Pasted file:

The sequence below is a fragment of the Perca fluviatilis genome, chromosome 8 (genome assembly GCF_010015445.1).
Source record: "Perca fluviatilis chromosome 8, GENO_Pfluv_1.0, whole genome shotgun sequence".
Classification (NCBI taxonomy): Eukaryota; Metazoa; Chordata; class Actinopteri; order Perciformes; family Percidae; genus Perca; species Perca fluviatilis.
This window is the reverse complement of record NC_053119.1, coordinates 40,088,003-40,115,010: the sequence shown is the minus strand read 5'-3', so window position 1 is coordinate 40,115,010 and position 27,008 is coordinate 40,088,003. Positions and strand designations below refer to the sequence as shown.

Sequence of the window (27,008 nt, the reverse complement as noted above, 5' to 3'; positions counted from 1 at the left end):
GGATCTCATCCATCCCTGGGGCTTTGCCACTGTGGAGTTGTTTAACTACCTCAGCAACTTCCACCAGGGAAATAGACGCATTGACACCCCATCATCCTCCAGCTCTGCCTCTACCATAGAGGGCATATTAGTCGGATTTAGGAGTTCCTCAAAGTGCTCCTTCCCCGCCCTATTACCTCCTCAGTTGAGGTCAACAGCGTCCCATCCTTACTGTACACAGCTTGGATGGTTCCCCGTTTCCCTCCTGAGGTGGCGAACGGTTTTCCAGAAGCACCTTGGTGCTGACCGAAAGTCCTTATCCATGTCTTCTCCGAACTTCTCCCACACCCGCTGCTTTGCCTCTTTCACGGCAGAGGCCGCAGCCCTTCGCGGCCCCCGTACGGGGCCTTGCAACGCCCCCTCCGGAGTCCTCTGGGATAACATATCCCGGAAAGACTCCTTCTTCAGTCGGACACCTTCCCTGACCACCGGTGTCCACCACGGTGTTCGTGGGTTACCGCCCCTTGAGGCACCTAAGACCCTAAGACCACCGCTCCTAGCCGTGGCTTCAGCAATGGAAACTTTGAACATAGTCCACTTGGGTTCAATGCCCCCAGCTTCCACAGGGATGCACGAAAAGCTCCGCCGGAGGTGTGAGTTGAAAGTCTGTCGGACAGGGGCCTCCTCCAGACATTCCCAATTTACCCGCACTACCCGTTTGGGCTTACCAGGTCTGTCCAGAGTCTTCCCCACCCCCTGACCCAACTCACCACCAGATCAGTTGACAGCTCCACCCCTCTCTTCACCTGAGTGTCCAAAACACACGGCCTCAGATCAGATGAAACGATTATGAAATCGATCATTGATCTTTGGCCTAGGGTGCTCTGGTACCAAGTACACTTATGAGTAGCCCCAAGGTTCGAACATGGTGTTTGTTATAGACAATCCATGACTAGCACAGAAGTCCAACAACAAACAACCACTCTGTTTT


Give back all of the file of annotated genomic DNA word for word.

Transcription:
The sequence below is a fragment of the Perca fluviatilis genome, chromosome 8 (genome assembly GCF_010015445.1).
Source record: "Perca fluviatilis chromosome 8, GENO_Pfluv_1.0, whole genome shotgun sequence".
Classification (NCBI taxonomy): Eukaryota; Metazoa; Chordata; class Actinopteri; order Perciformes; family Percidae; genus Perca; species Perca fluviatilis.
This window is the reverse complement of record NC_053119.1, coordinates 40,088,003-40,115,010: the sequence shown is the minus strand read 5'-3', so window position 1 is coordinate 40,115,010 and position 27,008 is coordinate 40,088,003. Positions and strand designations below refer to the sequence as shown.

Sequence of the window (27,008 nt, the reverse complement as noted above, 5' to 3'; positions counted from 1 at the left end):
GGATCTCATCCATCCCTGGGGCTTTGCCACTGTGGAGTTGTTTAACTACCTCAGCAACTTCCACCAGGGAAATAGACGCATTGACACCCCATCATCCTCCAGCTCTGCCTCTACCATAGAGGGCATATTAGTCGGATTTAGGAGTTCCTCAAAGTGCTCCTTCCCCGCCCTATTACCTCCTCAGTTGAGGTCAACAGCGTCCCATCCTTACTGTACACAGCTTGGATGGTTCCCCGTTTCCCTCCTGAGGTGGCGAACGGTTTTCCAGAAGCACCTTGGTGCTGACCGAAAGTCCTTATCCATGTCTTCTCCGAACTTCTCCCACACCCGCTGCTTTGCCTCTTTCACGGCAGAGGCCGCAGCCCTTCGCGGCCCCCGTACGGGGCCTTGCAACGCCCCCTCCGGAGTCCTCTGGGATAACATATCCCGGAAAGACTCCTTCTTCAGTCGGACACCTTCCCTGACCACCGGTGTCCACCACGGTGTTCGTGGGTTACCGCCCCTTGAGGCACCTAAGACCCTAAGACCACCGCTCCTAGCCGTGGCTTCAGCAATGGAAACTTTGAACATAGTCCACTTGGGTTCAATGCCCCCAGCTTCCACAGGGATGCACGAAAAGCTCCGCCGGAGGTGTGAGTTGAAAGTCTGTCGGACAGGGGCCTCCTCCAGACATTCCCAATTTACCCGCACTACCCGTTTGGGCTTACCAGGTCTGTCCAGAGTCTTCCCCACCCCCTGACCCAACTCACCACCAGATCAGTTGACAGCTCCACCCCTCTCTTCACCTGAGTGTCCAAAACACACGGCCTCAGATCAGATGAAACGATTATGAAATCGATCATTGATCTTTGGCCTAGGGTGCTCTGGTACCAAGTACACTTATGAGTAGCCCCAAGGTTCGAACATGGTGTTTGTTATAGACAATCCATGACTAGCACAGAAGTCCAACAACAAACAACCACTCTGTTTT